Former Drogheda United defender Graham Gartland has called for an improvement in the standards of refereeing in the League of Ireland.

Recent incidents in Premier Division games have shone a spotlight on the decision-making of officials in the league with Drogheda manager Tim Clancy and Waterford boss Marc Bircham questioning key moments in matches.

Clancy said that he was "sick of it" and has considered walking away from the league after picking up another red card during his side's scoreless draw with Sligo Rovers.

And Blues boss Bircham was very vocal following his side’s defeat to Shamrock Rovers where a key hand-ball decision led to a goal for the Hoops.

"From the games I’ve watched, I think the standard of refereeing is really poor," said Gartland, speaking on this week’s RTE Soccer Podcast.

"I think it comes down to an inconsistency from one week to the next, and the refs become so well-known to players and vice versa that they can hold things against players when they are making decisions.

"I was at the game on Friday and the decision that Marc Bircham was talking about that led to the goal, I was flabbergasted by it. And even though I was working for Rovers TV, I said I don’t think that is a handball and I don’t think it is a yellow card.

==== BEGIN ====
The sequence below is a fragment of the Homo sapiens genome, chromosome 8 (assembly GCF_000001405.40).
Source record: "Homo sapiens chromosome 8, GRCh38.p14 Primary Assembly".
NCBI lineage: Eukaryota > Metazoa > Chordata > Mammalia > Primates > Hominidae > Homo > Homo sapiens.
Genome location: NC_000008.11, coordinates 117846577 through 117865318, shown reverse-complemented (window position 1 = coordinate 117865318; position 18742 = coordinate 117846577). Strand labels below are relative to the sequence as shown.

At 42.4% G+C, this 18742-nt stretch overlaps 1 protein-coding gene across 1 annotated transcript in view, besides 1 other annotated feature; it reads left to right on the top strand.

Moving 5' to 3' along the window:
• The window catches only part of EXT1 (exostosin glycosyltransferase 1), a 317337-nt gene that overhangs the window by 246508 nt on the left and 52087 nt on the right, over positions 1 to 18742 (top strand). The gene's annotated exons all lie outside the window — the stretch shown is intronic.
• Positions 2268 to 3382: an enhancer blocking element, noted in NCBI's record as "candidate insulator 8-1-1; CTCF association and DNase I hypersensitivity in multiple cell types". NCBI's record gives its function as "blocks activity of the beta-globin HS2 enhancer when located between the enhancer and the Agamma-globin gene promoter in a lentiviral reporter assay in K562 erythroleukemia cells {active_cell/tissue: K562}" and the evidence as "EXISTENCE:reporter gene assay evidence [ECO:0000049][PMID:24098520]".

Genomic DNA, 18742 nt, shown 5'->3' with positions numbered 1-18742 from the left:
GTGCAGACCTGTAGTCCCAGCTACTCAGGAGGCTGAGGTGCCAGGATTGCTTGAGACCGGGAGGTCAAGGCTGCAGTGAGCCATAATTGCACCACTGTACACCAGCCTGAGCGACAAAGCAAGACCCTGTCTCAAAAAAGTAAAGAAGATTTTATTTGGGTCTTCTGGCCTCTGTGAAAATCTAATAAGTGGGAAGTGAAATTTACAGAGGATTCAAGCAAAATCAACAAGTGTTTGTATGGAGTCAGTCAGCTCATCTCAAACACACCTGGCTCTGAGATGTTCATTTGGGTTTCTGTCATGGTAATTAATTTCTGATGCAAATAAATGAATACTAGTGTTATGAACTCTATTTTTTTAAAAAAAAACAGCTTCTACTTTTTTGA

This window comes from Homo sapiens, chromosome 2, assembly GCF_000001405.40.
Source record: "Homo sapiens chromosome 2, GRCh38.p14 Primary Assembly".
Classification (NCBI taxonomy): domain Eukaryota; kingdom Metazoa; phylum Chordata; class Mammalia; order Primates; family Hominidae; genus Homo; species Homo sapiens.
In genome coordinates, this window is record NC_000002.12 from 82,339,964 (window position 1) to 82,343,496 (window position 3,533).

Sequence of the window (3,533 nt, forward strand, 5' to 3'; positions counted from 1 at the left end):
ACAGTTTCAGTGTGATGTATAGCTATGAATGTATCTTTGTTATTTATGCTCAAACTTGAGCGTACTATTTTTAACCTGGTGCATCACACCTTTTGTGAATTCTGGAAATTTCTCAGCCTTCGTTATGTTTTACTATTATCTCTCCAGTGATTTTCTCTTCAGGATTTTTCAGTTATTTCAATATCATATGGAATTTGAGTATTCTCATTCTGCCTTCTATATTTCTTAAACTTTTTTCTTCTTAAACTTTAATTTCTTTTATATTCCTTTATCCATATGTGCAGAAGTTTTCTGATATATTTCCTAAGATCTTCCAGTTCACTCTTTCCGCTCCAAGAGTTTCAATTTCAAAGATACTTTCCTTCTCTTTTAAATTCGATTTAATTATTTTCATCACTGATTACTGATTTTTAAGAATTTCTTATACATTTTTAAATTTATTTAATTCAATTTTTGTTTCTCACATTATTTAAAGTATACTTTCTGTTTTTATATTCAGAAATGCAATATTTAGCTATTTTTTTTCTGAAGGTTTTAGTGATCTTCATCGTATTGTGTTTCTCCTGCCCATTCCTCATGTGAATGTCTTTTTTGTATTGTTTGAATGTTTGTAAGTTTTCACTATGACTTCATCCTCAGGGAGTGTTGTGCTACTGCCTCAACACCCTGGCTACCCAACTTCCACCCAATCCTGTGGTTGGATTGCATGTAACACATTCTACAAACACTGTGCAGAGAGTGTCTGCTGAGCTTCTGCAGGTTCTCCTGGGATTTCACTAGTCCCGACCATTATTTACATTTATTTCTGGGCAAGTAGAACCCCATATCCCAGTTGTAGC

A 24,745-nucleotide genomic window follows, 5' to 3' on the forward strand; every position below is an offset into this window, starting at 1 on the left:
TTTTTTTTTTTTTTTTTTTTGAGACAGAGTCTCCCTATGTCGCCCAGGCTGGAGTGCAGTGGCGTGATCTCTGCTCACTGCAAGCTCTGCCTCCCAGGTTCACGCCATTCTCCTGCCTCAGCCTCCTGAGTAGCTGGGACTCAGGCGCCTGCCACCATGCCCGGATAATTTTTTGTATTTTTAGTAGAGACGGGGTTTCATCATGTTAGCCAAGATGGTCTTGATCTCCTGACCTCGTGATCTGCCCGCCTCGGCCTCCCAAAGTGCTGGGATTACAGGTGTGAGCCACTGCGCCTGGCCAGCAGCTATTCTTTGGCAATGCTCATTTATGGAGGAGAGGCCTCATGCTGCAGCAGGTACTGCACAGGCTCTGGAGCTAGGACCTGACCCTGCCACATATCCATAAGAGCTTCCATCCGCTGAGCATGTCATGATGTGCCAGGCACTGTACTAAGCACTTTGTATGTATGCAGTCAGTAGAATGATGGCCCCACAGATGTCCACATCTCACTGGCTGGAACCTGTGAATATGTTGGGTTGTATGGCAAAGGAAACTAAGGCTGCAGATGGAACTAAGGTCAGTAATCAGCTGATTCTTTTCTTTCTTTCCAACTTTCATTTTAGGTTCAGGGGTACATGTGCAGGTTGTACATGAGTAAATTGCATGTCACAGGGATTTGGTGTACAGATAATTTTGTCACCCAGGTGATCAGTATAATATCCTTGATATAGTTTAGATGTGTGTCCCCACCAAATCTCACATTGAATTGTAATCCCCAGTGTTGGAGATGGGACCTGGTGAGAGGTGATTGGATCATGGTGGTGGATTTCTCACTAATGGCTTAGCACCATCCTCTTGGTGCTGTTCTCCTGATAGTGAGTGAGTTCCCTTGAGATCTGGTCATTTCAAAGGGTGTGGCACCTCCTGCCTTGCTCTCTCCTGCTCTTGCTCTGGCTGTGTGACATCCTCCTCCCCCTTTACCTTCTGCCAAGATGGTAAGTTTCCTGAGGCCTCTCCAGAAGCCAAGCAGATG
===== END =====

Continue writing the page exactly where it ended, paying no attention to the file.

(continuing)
"I feel that when players are having a go at referee for decisions, the referee either buckles and gives a decision or holds it against them and gives it against them.

"Now I would never say that a ref has come to a game thinking I’m going to go against a certain team. I think if some teams start moaning and getting into a ref, and that happens as there is such a familiarity with the refs.

"[But] I think they need to separate that from it and just call it as they see it and give free-kicks. I think they lack a bit of separation from it and get too emotionally involved in the game. I think they need to just step back and make decisions."

Gartland believes that a better line of communication between the officials and the clubs will lead to a better standard of refereeing. And the former St Johnstone player believes that the League of Ireland could learn from the Scottish league in such circumstances.

"Referees in Scotland showed us a video to explain how they make their decisions, what’s a red card, a yellow card, speed of the tackle etc, so that players cannot complain when it happens in a match.

"I think how you improve it is that the referees go and see the teams and explain 'this is what is a yellow or red card’. They are going to get it wrong, they are human, but this is what we’re looking for."

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